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Michigan Sports Betting Hits Another Delay

The state of Michigan just wants to put sports betting out there legally – and the people want it. However, a few details still need to be ironed out first, including how to make things work before the Oct. 1 budget deadline.

“We’re in the process of working on our budget, and I had been working diligently to try to include iGaming, sports betting and everything that I’ve been working on (in the budget), but because of some other things I wasn’t successful,” said Michigan Representative Brandt Iden.

“Hopefully, we’ll revisit everything in October.”

Even with the delay, Iden believes that sports betting will pass through the state legislature by the end of the year. Earlier this week, the bill was sent to the Ways and Means Committee, where it’ll wait until the budget is sorted out.

Iden does have a sense of optimism this time around with the bill.

Last year, he had a package of gaming bills that got all the way to the Governor’s desk before getting vetoed right before New Year’s Eve weekend. Iden does have the legislative support, and also from powerful tribal gaming stakeholders in the state. All that’s left to do is get the approval of Governor Gretchen Whitmer and have her sign it.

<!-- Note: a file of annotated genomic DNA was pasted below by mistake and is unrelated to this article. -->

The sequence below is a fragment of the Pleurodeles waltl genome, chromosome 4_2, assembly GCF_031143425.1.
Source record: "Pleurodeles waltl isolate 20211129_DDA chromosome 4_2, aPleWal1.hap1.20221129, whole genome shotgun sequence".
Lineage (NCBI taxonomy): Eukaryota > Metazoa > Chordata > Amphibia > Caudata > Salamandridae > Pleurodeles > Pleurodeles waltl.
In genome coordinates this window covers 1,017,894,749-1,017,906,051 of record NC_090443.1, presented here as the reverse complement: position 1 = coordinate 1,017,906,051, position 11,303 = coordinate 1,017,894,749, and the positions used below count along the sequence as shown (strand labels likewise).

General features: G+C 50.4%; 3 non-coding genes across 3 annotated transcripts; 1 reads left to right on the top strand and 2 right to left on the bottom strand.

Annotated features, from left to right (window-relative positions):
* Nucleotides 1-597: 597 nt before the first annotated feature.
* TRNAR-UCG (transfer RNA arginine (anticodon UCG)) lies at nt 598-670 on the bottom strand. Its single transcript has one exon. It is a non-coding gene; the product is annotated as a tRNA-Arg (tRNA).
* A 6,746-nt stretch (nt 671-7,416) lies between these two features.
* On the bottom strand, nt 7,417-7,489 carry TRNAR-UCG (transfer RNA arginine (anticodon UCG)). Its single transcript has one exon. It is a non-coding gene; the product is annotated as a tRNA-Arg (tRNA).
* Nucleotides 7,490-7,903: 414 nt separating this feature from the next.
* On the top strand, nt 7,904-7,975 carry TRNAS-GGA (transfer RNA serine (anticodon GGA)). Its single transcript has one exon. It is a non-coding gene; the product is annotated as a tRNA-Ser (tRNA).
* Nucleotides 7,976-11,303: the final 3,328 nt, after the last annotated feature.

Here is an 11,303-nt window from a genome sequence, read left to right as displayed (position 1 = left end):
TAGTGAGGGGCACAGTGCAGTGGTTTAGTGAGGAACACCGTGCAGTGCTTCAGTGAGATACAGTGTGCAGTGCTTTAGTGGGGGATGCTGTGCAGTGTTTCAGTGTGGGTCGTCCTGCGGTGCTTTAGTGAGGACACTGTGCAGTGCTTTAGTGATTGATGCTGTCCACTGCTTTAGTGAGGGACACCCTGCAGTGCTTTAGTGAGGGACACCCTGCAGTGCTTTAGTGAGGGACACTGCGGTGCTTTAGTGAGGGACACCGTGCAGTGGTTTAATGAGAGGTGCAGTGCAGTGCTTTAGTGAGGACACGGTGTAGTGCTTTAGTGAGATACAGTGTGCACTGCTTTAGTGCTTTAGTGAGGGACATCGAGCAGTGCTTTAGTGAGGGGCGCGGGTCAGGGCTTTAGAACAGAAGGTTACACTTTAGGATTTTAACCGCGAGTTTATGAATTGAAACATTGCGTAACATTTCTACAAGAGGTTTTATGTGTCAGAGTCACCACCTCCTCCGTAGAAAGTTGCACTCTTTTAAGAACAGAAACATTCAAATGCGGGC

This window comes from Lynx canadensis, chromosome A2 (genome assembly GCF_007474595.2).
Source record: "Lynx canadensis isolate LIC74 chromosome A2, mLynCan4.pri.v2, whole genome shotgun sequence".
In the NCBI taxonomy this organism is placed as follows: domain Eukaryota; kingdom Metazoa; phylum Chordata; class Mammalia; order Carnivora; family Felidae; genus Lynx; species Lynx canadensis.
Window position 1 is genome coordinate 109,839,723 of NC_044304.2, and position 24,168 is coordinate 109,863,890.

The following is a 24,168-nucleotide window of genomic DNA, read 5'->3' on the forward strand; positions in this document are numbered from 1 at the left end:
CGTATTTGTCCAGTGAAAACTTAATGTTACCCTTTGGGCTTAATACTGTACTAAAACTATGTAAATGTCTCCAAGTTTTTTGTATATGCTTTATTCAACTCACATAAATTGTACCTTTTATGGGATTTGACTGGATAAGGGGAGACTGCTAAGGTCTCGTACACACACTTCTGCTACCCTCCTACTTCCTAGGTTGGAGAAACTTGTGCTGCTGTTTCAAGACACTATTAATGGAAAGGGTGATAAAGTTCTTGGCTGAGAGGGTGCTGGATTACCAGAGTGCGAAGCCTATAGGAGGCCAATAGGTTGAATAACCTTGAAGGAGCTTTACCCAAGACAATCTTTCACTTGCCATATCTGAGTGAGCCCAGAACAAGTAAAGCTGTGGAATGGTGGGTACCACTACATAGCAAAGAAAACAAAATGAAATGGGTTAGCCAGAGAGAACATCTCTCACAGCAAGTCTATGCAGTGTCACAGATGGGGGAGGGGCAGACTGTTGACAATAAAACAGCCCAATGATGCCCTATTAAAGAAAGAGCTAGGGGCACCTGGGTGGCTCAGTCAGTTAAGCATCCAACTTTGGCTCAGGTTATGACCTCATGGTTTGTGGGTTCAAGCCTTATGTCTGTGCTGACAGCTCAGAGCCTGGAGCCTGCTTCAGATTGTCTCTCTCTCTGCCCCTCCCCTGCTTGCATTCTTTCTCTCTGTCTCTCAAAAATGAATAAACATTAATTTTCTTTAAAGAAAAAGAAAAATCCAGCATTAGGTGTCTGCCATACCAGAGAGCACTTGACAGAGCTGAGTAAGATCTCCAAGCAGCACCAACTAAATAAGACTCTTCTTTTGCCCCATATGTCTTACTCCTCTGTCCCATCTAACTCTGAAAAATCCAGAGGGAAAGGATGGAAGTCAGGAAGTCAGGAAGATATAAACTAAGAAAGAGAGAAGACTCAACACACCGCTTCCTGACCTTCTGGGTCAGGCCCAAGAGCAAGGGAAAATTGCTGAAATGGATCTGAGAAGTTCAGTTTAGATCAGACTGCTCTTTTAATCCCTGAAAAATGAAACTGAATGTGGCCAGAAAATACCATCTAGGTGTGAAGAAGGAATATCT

It’s About The Numbers

The biggest hurdle at this time is taxes. Iden’s current bill calls for an eight percent tax rate of licensees’ sports betting gross revenue – he claims that Whitmer is asking for 15 percent. With the iGaming aspect, Whitmer is also looking for a sizeable 40 percent tax rate, which would be the second-highest in the United States.

Iden is willing to negotiate on both rates, but it’s clear that he feels like the 15 percent Whitmer is asking for is too high. Potential sportsbook operators have advised the tax rates be 10 percent or less, given the smaller margins in sports betting.

“I am adamant that we have to keep it at 10 or below,” Iden said. “I’ve seen those studies and understand what works and what doesn’t.”

If Michigan can figure out all of these tax issues, there’s a chance that legalized sports betting could be available in the state by March Madness. Or, as Iden has previously wished, just in time for the Super Bowl.

Back in 2018, it looked like Michigan would be one of the first states to have legalized sports betting. However, with politics and negotiating the state’s tribal interests, they have fallen behind their Midwest neighbors. In 2019, Illinois, Indiana and Iowa have all gotten themselves immersed in the game – Indiana and Iowa are even adding mobile sports betting to their arsenal.

“With Illinois and Indiana (legalizing), and Ohio trying to get it together, Michigan will be left behind in the Midwest, so that makes it incumbent upon us to move forward,” Iden said. “We’ve got a really good bill; we’ve been working on it for over three years.”

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